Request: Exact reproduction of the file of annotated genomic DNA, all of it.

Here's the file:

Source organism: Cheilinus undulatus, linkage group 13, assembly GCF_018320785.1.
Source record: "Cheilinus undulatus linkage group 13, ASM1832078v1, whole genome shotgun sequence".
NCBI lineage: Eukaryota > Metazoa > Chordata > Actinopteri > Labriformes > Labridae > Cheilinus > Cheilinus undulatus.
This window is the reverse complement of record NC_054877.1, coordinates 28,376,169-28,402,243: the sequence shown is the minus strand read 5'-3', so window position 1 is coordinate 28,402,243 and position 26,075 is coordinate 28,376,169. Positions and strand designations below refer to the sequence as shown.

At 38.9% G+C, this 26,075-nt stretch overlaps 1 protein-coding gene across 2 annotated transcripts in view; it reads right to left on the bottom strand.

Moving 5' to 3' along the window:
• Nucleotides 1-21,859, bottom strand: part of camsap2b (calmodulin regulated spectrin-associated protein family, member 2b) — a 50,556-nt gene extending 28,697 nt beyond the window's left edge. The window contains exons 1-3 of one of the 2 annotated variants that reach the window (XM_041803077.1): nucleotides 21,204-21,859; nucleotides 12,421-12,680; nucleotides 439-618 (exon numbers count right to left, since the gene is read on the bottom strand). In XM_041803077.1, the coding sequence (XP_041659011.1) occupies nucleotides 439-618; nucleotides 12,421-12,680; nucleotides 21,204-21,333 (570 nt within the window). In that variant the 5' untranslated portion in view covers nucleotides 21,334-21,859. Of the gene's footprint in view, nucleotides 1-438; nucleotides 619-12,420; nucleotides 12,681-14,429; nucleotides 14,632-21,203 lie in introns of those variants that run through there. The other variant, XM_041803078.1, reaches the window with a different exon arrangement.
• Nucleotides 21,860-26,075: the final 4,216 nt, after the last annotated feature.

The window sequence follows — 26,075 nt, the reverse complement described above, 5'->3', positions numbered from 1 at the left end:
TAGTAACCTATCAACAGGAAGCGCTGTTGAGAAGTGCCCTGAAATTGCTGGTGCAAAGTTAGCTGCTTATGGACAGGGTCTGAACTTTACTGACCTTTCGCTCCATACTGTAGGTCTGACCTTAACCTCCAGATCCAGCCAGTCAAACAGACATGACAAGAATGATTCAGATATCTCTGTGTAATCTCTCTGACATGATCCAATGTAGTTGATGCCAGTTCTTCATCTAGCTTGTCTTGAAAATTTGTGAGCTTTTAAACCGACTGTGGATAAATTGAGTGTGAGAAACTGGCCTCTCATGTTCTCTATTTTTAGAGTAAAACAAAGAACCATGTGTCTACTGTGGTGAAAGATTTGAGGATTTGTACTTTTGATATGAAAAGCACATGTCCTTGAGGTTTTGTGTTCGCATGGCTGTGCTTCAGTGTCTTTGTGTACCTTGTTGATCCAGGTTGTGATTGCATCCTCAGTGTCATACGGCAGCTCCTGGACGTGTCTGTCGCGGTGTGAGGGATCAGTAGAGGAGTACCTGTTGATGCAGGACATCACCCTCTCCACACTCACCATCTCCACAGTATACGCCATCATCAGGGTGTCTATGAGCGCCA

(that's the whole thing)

Source organism: Cheilinus undulatus, linkage group 13, assembly GCF_018320785.1.
Source record: "Cheilinus undulatus linkage group 13, ASM1832078v1, whole genome shotgun sequence".
NCBI lineage: Eukaryota > Metazoa > Chordata > Actinopteri > Labriformes > Labridae > Cheilinus > Cheilinus undulatus.
This window is the reverse complement of record NC_054877.1, coordinates 28,376,169-28,402,243: the sequence shown is the minus strand read 5'-3', so window position 1 is coordinate 28,402,243 and position 26,075 is coordinate 28,376,169. Positions and strand designations below refer to the sequence as shown.

At 38.9% G+C, this 26,075-nt stretch overlaps 1 protein-coding gene across 2 annotated transcripts in view; it reads right to left on the bottom strand.

Moving 5' to 3' along the window:
• Nucleotides 1-21,859, bottom strand: part of camsap2b (calmodulin regulated spectrin-associated protein family, member 2b) — a 50,556-nt gene extending 28,697 nt beyond the window's left edge. The window contains exons 1-3 of one of the 2 annotated variants that reach the window (XM_041803077.1): nucleotides 21,204-21,859; nucleotides 12,421-12,680; nucleotides 439-618 (exon numbers count right to left, since the gene is read on the bottom strand). In XM_041803077.1, the coding sequence (XP_041659011.1) occupies nucleotides 439-618; nucleotides 12,421-12,680; nucleotides 21,204-21,333 (570 nt within the window). In that variant the 5' untranslated portion in view covers nucleotides 21,334-21,859. Of the gene's footprint in view, nucleotides 1-438; nucleotides 619-12,420; nucleotides 12,681-14,429; nucleotides 14,632-21,203 lie in introns of those variants that run through there. The other variant, XM_041803078.1, reaches the window with a different exon arrangement.
• Nucleotides 21,860-26,075: the final 4,216 nt, after the last annotated feature.

The window sequence follows — 26,075 nt, the reverse complement described above, 5'->3', positions numbered from 1 at the left end:
TAGTAACCTATCAACAGGAAGCGCTGTTGAGAAGTGCCCTGAAATTGCTGGTGCAAAGTTAGCTGCTTATGGACAGGGTCTGAACTTTACTGACCTTTCGCTCCATACTGTAGGTCTGACCTTAACCTCCAGATCCAGCCAGTCAAACAGACATGACAAGAATGATTCAGATATCTCTGTGTAATCTCTCTGACATGATCCAATGTAGTTGATGCCAGTTCTTCATCTAGCTTGTCTTGAAAATTTGTGAGCTTTTAAACCGACTGTGGATAAATTGAGTGTGAGAAACTGGCCTCTCATGTTCTCTATTTTTAGAGTAAAACAAAGAACCATGTGTCTACTGTGGTGAAAGATTTGAGGATTTGTACTTTTGATATGAAAAGCACATGTCCTTGAGGTTTTGTGTTCGCATGGCTGTGCTTCAGTGTCTTTGTGTACCTTGTTGATCCAGGTTGTGATTGCATCCTCAGTGTCATACGGCAGCTCCTGGACGTGTCTGTCGCGGTGTGAGGGATCAGTAGAGGAGTACCTGTTGATGCAGGACATCACCCTCTCCACACTCACCATCTCCACAGTATACGCCATCATCAGGGTGTCTATGAGCGCCA